Gala is for Dali the personification of the inaccessible desire. He nicknames her Gradiva from a Pompeian statue passionately loved by an archaeologist in a novel by Jensen. Meanwhile Dali's family is upset. The father takes under the name Guillaume Tell the role of the castrator in Dali's exacerbated complex of Oedipus. Sigmund Freud will be delighted by this case of obsessive psychiatry. Gala's sudden and lasting infatuation with Dali would also deserve a psychoanalytic explanation.
In 1930 Dali and Gala settle in Paris. He paints Guillaume Tell, oil and collage on canvas 113 x 87 cm acquired in 2002 by the Centre Pompidou. The castrator has a knee placed on a stele decorated with the Dalinian Gradiva next to a phallus as high as her.
In 1931 two oils on copper build the story of Gradiva illustrated by Dali as a resurgence of Andromeda chained to the rock. Gradiva is Gala, the sole object of Dali's worship, with no remaining reference to Jensen.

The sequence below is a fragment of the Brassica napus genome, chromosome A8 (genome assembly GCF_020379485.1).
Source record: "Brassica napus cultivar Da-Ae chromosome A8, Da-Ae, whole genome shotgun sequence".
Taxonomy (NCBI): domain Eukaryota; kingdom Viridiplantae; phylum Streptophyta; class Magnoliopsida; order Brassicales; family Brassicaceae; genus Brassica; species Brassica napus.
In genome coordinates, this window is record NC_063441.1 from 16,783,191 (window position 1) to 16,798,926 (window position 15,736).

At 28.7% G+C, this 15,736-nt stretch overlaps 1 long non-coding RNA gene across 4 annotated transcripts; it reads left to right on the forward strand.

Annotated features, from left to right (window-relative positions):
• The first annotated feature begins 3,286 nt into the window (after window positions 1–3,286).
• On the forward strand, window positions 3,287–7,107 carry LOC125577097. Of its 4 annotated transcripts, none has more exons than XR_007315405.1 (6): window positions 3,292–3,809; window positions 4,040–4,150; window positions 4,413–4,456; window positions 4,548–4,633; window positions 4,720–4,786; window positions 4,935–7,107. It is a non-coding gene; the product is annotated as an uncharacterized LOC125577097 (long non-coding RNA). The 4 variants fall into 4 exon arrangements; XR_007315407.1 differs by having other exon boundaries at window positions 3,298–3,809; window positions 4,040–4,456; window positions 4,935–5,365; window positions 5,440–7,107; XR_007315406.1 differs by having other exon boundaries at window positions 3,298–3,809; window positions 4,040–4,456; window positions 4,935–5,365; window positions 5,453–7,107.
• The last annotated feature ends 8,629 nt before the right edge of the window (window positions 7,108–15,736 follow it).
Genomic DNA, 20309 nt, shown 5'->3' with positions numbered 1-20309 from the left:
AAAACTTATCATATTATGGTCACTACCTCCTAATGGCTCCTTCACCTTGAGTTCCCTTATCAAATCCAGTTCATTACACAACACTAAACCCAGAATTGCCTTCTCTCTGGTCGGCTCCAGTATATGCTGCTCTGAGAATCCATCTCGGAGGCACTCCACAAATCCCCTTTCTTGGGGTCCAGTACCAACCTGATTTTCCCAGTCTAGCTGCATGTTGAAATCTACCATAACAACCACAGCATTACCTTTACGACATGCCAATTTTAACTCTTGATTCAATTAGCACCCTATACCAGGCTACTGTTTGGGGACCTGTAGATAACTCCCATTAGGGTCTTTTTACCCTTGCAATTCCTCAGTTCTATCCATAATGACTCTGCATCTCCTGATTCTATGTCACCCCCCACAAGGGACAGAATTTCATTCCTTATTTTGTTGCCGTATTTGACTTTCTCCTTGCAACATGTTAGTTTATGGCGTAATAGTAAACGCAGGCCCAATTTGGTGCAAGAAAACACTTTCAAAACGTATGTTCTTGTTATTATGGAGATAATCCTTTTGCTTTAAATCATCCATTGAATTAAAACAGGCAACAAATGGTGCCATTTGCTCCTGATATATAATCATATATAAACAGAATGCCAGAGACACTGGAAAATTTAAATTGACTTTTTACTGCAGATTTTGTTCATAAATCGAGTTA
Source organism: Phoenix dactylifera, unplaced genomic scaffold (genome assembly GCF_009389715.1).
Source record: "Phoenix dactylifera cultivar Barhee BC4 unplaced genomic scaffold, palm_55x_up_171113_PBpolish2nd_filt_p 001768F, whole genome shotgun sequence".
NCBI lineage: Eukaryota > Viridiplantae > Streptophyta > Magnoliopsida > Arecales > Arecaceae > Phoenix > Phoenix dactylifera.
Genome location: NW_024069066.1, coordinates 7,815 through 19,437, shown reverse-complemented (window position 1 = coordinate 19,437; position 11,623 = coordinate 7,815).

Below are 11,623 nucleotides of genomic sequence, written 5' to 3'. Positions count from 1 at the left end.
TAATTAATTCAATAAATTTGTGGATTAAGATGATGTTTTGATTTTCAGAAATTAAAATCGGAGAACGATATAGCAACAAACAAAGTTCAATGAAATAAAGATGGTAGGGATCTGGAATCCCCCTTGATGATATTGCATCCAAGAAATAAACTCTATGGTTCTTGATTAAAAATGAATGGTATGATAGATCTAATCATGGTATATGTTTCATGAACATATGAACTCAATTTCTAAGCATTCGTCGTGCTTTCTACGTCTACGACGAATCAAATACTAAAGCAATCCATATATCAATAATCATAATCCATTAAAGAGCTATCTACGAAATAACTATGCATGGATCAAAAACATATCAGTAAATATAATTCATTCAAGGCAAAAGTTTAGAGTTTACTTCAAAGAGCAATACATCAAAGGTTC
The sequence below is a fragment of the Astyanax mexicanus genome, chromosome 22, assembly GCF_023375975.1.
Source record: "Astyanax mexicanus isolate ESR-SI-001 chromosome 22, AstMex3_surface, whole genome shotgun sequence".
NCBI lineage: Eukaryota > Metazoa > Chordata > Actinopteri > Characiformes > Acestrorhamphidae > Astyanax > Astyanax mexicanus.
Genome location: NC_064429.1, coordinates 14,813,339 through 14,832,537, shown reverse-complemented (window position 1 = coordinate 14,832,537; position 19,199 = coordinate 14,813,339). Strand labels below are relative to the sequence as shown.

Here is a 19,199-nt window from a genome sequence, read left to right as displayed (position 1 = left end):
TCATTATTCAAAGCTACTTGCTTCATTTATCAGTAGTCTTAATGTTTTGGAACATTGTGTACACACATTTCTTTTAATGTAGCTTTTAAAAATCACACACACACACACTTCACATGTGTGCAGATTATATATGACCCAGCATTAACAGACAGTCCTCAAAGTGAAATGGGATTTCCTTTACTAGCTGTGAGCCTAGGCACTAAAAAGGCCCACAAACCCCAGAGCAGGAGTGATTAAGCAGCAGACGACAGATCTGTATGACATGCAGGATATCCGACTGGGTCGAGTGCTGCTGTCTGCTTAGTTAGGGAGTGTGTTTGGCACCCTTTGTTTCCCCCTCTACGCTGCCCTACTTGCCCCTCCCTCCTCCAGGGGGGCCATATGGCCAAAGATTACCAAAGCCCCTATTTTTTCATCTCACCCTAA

That first opus titled Gradiva, 21 x 16 cm, is estimated £ 1.2M for sale by Sotheby's in London on February 28, lot 33. The body of the woman is twisted in the sufferings of a St. Sebastian which have here an orgasmic dimension. The shredded tunic reveals the breasts and especially the sex centered by the appealing lips of a mouth. A drop of blood flows on the thigh.
The same sale includes also as lot 34 a study for Gradiva of similar size and same provenance which is probably the final preparatory drawing for the painting above. It is estimated £ 60K.
The final image 30 x 24 cm in the same rocky surrounding is titled Guillaume Tell et Gradiva. It was acquired in 1996 by the Dali Museum in Figueres. The woman remains in a similar position but is now completely naked. Beside her an ithyphallic humanoid once again prevents the lover from accessing his desire.
Please watch the video of Gradiva shared by Sotheby's.
RESULTS INCLUDING PREMIUM
Painting : £ 2.7M
Preparatory drawing : £ 100K